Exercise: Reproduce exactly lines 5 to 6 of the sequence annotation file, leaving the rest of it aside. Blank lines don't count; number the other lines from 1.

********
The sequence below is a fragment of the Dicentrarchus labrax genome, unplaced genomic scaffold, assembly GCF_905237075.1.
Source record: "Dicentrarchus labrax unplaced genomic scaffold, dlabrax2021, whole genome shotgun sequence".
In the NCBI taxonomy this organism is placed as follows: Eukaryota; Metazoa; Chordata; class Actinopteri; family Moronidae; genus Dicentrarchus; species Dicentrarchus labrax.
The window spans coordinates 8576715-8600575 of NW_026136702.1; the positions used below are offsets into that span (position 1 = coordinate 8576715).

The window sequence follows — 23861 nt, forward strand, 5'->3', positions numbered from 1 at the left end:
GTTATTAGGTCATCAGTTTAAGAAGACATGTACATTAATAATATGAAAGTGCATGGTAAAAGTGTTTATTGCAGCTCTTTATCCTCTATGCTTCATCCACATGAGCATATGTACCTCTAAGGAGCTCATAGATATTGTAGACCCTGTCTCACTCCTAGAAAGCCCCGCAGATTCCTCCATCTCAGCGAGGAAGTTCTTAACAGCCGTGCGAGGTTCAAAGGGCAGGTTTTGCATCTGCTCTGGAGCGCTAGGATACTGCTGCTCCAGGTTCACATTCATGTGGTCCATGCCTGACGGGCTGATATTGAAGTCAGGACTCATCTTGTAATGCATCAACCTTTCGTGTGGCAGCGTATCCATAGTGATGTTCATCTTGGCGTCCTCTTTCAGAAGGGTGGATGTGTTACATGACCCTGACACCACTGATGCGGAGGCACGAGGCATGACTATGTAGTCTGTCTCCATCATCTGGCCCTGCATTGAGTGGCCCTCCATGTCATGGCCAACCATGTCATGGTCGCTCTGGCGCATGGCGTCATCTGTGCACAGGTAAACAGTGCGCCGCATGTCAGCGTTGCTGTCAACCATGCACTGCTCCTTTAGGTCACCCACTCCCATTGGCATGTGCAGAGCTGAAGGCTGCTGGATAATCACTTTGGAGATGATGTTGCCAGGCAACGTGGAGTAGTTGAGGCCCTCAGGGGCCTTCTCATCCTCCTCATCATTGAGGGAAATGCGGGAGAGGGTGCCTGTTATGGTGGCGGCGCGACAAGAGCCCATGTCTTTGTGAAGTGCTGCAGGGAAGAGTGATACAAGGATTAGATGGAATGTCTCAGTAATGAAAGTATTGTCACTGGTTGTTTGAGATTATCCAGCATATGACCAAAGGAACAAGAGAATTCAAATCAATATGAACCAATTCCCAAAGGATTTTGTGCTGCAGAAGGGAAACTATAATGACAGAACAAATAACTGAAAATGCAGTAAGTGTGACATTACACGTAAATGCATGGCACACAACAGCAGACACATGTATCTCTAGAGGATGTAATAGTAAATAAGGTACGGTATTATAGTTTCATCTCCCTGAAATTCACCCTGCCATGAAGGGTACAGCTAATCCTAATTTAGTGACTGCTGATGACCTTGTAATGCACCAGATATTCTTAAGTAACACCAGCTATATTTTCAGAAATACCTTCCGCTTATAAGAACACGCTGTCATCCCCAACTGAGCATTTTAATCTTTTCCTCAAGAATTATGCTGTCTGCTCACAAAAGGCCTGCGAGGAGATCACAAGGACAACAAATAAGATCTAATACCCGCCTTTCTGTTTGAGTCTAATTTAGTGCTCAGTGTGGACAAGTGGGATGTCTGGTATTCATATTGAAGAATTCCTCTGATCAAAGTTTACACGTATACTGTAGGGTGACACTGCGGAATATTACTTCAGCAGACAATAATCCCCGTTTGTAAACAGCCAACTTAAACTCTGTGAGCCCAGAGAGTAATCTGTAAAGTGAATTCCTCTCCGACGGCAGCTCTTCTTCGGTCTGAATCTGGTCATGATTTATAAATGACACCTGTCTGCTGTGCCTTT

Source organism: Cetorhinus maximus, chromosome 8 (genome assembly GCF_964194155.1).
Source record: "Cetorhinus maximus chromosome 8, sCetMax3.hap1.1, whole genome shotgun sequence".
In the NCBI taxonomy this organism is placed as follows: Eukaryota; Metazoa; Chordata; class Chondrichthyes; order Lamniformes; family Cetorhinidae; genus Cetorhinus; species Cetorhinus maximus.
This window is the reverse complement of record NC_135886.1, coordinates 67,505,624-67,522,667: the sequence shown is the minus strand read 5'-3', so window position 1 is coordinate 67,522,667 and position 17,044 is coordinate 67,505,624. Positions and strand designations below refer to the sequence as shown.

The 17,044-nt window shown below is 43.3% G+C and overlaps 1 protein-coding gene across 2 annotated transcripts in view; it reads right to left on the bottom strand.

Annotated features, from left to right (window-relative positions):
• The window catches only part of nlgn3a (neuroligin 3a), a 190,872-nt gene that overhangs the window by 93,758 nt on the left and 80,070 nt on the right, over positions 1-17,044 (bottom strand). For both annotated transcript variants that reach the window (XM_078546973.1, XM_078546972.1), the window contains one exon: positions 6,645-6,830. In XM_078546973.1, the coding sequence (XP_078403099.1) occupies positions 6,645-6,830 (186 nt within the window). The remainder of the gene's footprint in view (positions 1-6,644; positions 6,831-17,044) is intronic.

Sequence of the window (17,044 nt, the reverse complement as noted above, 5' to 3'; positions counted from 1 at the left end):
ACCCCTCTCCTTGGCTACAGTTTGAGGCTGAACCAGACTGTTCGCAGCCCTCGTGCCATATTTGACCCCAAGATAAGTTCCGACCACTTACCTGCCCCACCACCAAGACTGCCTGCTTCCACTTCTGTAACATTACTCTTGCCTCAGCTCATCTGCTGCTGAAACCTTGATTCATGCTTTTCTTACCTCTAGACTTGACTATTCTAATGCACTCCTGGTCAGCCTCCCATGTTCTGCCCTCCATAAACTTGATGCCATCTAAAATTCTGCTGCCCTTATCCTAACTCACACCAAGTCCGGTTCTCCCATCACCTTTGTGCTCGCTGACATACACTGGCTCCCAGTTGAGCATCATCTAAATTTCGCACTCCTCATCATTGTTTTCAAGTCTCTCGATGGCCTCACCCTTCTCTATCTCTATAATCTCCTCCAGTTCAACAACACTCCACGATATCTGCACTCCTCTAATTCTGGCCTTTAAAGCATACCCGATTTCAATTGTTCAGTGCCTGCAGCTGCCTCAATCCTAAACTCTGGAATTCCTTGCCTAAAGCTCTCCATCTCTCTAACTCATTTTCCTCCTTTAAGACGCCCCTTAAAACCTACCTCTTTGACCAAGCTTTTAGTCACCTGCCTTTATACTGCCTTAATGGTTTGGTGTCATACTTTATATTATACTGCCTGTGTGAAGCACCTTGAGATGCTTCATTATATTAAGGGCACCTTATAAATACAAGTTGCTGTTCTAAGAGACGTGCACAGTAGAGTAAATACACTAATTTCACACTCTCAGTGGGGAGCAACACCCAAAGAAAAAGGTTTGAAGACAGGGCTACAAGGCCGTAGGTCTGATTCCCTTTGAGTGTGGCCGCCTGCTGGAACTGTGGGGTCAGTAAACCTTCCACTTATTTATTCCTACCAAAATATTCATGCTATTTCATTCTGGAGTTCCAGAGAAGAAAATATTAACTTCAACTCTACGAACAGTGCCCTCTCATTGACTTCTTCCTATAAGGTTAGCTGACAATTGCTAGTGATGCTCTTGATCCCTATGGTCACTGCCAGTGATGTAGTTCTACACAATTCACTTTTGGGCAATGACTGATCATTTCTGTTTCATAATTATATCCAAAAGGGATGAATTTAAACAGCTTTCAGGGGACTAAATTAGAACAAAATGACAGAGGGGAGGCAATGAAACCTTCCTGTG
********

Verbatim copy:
The window sequence follows — 23861 nt, forward strand, 5'->3', positions numbered from 1 at the left end:
GTTATTAGGTCATCAGTTTAAGAAGACATGTACATTAATAATATGAAAGTGCATGGTAAAAGTGTTTATTGCAGCTCTTTATCCTCTATGCTTCATCCACATGAGCATATGTACCTCTAAGGAGCTCATAGATATTGTAGACCCTGTCTCACTCCTAGAAAGCCCCGCAGATTCCTCCATCTCAGCGAGGAAGTTCTTAACAGCCGTGCGAGGTTCAAAGGGCAGGTTTTGCATCTGCTCTGGAGCGCTAGGATACTGCTGCTCCAGGTTCACATTCATGTGGTCCATGCCTGACGGGCTGATATTGAAGTCAGGACTCATCTTGTAATGCATCAACCTTTCGTGTGGCAGCGTATCCATAGTGATGTTCATCTTGGCGTCCTCTTTCAGAAGGGTGGATGTGTTACATGACCCTGACACCACTGATGCGGAGGCACGAGGCATGACTATGTAGTCTGTCTCCATCATCTGGCCCTGCATTGAGTGGCCCTCCATGTCATGGCCAACCATGTCATGGTCGCTCTGGCGCATGGCGTCATCTGTGCACAGGTAAACAGTGCGCCGCATGTCAGCGTTGCTGTCAACCATGCACTGCTCCTTTAGGTCACCCACTCCCATTGGCATGTGCAGAGCTGAAGGCTGCTGGATAATCACTTTGGAGATGATGTTGCCAGGCAACGTGGAGTAGTTGAGGCCCTCAGGGGCCTTCTCATCCTCCTCATCATTGAGGGAAATGCGGGAGAGGGTGCCTGTTATGGTGGCGGCGCGACAAGAGCCCATGTCTTTGTGAAGTGCTGCAGGGAAGAGTGATACAAGGATTAGATGGAATGTCTCAGTAATGAAAGTATTGTCACTGGTTGTTTGAGATTATCCAGCATATGACCAAAGGAACAAGAGAATTCAAATCAATATGAACCAATTCCCAAAGGATTTTGTGCTGCAGAAGGGAAACTATAATGACAGAACAAATAACTGAAAATGCAGTAAGTGTGACATTACACGTAAATGCATGGCACACAACAGCAGACACATGTATCTCTAGAGGATGTAATAGTAAATAAGGTACGGTATTATAGTTTCATCTCCCTGAAATTCACCCTGCCATGAAGGGTACAGCTAATCCTAATTTAGTGACTGCTGATGACCTTGTAATGCACCAGATATTCTTAAGTAACACCAGCTATATTTTCAGAAATACCTTCCGCTTATAAGAACACGCTGTCATCCCCAACTGAGCATTTTAATCTTTTCCTCAAGAATTATGCTGTCTGCTCACAAAAGGCCTGCGAGGAGATCACAAGGACAACAAATAAGATCTAATACCCGCCTTTCTGTTTGAGTCTAATTTAGTGCTCAGTGTGGACAAGTGGGATGTCTGGTATTCATATTGAAGAATTCCTCTGATCAAAGTTTACACGTATACTGTAGGGTGACACTGCGGAATATTACTTCAGCAGACAATAATCCCCGTTTGTAAACAGCCAACTTAAACTCTGTGAGCCCAGAGAGTAATCTGTAAAGTGAATTCCTCTCCGACGGCAGCTCTTCTTCGGTCTGAATCTGGTCATGATTTATAAATGACACCTGTCTGCTGTGCCTTT